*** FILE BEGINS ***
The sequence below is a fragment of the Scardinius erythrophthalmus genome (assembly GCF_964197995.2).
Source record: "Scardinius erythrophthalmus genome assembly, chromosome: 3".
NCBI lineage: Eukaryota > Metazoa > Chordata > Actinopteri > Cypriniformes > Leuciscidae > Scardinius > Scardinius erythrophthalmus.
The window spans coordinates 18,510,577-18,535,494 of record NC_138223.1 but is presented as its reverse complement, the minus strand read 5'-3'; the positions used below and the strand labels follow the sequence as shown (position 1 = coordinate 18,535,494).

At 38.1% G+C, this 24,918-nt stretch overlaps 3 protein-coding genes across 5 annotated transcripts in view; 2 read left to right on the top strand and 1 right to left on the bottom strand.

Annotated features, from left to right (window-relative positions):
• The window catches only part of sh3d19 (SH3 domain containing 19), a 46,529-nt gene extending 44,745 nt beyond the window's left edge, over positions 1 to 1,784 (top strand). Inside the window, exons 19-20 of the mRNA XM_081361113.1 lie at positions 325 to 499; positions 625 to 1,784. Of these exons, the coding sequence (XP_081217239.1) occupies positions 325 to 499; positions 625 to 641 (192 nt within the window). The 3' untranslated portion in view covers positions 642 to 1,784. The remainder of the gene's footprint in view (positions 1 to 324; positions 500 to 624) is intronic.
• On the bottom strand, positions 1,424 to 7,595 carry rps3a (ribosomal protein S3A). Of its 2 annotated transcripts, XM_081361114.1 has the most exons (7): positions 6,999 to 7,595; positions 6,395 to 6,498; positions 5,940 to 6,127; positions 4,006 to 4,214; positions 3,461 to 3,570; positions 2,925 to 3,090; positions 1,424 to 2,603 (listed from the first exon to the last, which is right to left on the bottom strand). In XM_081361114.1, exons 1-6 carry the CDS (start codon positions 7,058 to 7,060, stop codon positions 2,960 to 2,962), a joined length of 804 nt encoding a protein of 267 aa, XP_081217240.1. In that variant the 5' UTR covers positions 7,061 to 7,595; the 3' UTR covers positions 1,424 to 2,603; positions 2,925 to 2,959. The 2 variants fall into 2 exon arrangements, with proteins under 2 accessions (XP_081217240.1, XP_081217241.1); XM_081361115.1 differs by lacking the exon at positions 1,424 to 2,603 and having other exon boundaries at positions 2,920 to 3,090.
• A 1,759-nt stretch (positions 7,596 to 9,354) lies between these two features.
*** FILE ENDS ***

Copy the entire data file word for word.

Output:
The sequence below is a fragment of the Scardinius erythrophthalmus genome (assembly GCF_964197995.2).
Source record: "Scardinius erythrophthalmus genome assembly, chromosome: 3".
NCBI lineage: Eukaryota > Metazoa > Chordata > Actinopteri > Cypriniformes > Leuciscidae > Scardinius > Scardinius erythrophthalmus.
The window spans coordinates 18,510,577-18,535,494 of record NC_138223.1 but is presented as its reverse complement, the minus strand read 5'-3'; the positions used below and the strand labels follow the sequence as shown (position 1 = coordinate 18,535,494).

At 38.1% G+C, this 24,918-nt stretch overlaps 3 protein-coding genes across 5 annotated transcripts in view; 2 read left to right on the top strand and 1 right to left on the bottom strand.

Annotated features, from left to right (window-relative positions):
• The window catches only part of sh3d19 (SH3 domain containing 19), a 46,529-nt gene extending 44,745 nt beyond the window's left edge, over positions 1 to 1,784 (top strand). Inside the window, exons 19-20 of the mRNA XM_081361113.1 lie at positions 325 to 499; positions 625 to 1,784. Of these exons, the coding sequence (XP_081217239.1) occupies positions 325 to 499; positions 625 to 641 (192 nt within the window). The 3' untranslated portion in view covers positions 642 to 1,784. The remainder of the gene's footprint in view (positions 1 to 324; positions 500 to 624) is intronic.
• On the bottom strand, positions 1,424 to 7,595 carry rps3a (ribosomal protein S3A). Of its 2 annotated transcripts, XM_081361114.1 has the most exons (7): positions 6,999 to 7,595; positions 6,395 to 6,498; positions 5,940 to 6,127; positions 4,006 to 4,214; positions 3,461 to 3,570; positions 2,925 to 3,090; positions 1,424 to 2,603 (listed from the first exon to the last, which is right to left on the bottom strand). In XM_081361114.1, exons 1-6 carry the CDS (start codon positions 7,058 to 7,060, stop codon positions 2,960 to 2,962), a joined length of 804 nt encoding a protein of 267 aa, XP_081217240.1. In that variant the 5' UTR covers positions 7,061 to 7,595; the 3' UTR covers positions 1,424 to 2,603; positions 2,925 to 2,959. The 2 variants fall into 2 exon arrangements, with proteins under 2 accessions (XP_081217240.1, XP_081217241.1); XM_081361115.1 differs by lacking the exon at positions 1,424 to 2,603 and having other exon boundaries at positions 2,920 to 3,090.
• A 1,759-nt stretch (positions 7,596 to 9,354) lies between these two features.